The adjuncting system ensures that we stay isolated, and it is only through unexpected acts of solidarity, or a strong conviction that institutions must become more democratic spaces, that we can break out of this isolation. In my first year adjuncting at PSU, I never went to the adjunct office. I didn’t use the photocopy machines. I only went to campus to teach and hold my office hours at the library. I was completely disconnected from other adjuncts, and it took some time for me to begin to attend union meetings, to participate in committees and get to know other adjuncts. The union grounded me and made me more active at PSU. Now, aside from my teaching, I serve on two committees on campus, and I’m collaborating with the Queer Resource Center on a workshop on gender-neutral pronouns in Spanish. 

When it comes to addressing the neglect and invisibility of adjunct faculty at institutions of higher education, I am interested in how we are going to assume an ethical stance in the face of precarious working conditions for adjunct faculty and the rising costs of tuition. As Chivers says, we will need to devise different tactics and strategies in order to have conversations that radically envision the university and education as more democratic- and community-minded.


Belonging, Democracy, Education


5 comments have been posted.

I can relate to many of the sentiments and experiences of these extraordinary teachers. It is inspiring and encouraging that adjunct instructors are speaking out, without shame or fear of retribution. Also, it may help to discern differences between individual departments and the general campus environment. For instance, I have great experiences with staff members on campus who have helped enhance my performance as a university, adjunct instructor. Specifically, I've appreciated the help and support I have received from staff members in the department front office, the Offices of the Dean of Students, Library Services, Campus Safety, Writing Center, TRIO, International Student Services, DRC, food service, and housekeeping. One person can't meet all the needs of our students. Also, I am aware that many of them may have lost their jobs due to PSU's present financial circumstances.

Karen | May 2020 | Portland

Thank you for this good work. You nailed a lot of the issues right on the head. While all the colleges talk about making decisions based on hard data, and talk about "equity and inclusion" - this is a huge blind spot - or more likely willing ignorance, because it's looking them right in the face, if they'd only look. The data is out there, and the research is out there, and colleges don't want to look at it or take it into account because if they did - they'd have to change. I was part time faculty for 14 years and now have taught full time for that same amount of years. At PCC where I teach very incremental improvements have been made, typically because of collective bargaining. But the problems are intransigent and we need to keep pushing.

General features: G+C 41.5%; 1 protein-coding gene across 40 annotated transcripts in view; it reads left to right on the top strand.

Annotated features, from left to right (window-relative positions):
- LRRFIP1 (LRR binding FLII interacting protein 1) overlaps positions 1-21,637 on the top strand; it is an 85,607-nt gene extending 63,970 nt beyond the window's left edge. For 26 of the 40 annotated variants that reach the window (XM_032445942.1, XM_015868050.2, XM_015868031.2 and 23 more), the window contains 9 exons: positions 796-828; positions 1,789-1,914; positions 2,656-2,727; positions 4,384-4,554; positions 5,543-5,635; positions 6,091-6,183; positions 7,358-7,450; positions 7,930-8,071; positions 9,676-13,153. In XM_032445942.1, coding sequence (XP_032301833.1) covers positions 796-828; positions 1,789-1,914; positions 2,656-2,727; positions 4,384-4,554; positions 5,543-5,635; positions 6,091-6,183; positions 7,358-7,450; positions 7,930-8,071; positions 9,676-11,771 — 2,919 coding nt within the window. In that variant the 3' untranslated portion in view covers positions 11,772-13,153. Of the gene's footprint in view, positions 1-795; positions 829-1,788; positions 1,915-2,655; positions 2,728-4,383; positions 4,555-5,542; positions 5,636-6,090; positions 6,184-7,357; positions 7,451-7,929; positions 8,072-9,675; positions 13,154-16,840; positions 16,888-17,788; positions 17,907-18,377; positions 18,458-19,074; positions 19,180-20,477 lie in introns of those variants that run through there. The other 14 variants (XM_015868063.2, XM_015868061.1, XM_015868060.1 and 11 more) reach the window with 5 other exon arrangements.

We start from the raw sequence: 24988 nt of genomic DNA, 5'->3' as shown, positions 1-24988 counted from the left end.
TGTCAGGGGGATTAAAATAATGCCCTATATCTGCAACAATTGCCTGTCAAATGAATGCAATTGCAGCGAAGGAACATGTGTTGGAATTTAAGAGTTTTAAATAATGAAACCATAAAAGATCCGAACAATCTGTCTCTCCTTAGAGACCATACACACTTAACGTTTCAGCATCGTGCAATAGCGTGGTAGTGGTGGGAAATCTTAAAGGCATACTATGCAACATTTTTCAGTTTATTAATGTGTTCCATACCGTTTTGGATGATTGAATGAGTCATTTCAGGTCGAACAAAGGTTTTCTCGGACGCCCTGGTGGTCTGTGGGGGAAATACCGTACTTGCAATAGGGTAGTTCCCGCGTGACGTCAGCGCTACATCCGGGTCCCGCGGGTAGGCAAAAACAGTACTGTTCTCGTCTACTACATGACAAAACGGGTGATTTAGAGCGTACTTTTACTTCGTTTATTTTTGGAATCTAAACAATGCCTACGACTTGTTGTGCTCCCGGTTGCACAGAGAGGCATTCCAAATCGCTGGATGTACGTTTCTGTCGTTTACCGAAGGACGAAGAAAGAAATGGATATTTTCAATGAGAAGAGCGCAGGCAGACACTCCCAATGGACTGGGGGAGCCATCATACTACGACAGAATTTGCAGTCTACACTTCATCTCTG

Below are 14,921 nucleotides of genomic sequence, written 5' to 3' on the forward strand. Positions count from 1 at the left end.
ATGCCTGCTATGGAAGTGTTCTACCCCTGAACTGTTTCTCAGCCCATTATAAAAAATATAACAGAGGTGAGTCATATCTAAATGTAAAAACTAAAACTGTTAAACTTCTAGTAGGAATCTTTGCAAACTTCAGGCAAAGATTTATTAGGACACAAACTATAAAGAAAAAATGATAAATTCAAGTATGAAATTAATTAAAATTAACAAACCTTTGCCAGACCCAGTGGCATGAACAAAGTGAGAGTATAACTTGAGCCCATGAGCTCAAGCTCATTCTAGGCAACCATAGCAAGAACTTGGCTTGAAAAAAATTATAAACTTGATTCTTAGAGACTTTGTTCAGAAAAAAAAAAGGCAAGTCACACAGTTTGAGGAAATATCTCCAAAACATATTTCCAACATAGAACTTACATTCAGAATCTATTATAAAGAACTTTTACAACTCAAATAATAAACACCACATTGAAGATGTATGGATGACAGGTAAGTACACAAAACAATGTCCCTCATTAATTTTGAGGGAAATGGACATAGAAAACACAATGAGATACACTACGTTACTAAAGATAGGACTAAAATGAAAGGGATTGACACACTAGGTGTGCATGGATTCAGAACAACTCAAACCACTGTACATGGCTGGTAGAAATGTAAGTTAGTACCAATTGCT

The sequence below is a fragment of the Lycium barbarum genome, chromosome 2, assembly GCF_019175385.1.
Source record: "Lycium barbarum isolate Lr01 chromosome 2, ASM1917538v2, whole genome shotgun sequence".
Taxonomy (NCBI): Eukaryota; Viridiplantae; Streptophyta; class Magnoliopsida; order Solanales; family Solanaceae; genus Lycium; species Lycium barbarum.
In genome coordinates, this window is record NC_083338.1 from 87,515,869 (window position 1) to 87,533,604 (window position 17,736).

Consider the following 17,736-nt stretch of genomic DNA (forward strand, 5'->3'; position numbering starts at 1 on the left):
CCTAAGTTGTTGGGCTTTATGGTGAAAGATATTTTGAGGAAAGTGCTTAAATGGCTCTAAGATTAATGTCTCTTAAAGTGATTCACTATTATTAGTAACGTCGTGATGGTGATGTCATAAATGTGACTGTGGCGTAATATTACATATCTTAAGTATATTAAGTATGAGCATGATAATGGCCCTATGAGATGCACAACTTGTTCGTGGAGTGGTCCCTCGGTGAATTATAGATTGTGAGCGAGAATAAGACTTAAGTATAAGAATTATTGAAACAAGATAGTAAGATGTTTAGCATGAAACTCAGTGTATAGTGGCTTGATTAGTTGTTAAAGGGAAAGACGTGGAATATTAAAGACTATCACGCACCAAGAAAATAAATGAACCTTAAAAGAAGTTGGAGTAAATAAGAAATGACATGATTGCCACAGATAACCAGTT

Sylvia Gray | April 2020 | 97202

I appreciate the work that went into this piece! I would love to also hear how tenure track faculty are pummeled by this same system that expects them to be everything for everyone all the time. While they are paid more and have benefits I have too many friends whose workload ultimately costs them their health. Which is a related outcome to the adjunct experience. As an adjunct I view this as a systemic problem where faculty are primarily valued for the money they bring in through research grants and articles published, not their teaching skill. It's not much different than other flawed systems that dehumanize those they profess to support.

Tia Ho | April 2020 | Portland, OR

Well-written article on a subject that should be given more press. The quality of education can't be uncoupled from the working conditions of teachers. When Oregon politicians speak about needing to improve education, I never hear talk of the university. These same Oregon children grow up to go to Oregon universities where they are taught by underappreciated, underpaid, and overworked part-time teachers.

Rob L | April 2020 |

This is a brilliant and must needed piece. As the author conveys in her article, this is a matter of human rights. Inequality should not be tolerated anywhere, and academia should not be the exception.

Rebeca Moreno | April 2020 | Maryland

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Editors’ Note: Union

Reciprocity of Tradition

Organizing from the Outside

Essential but Excluded

My Parents’ Exes

The Struggles That Unite Us

The Privilege to Raise Our Voices

One Country Again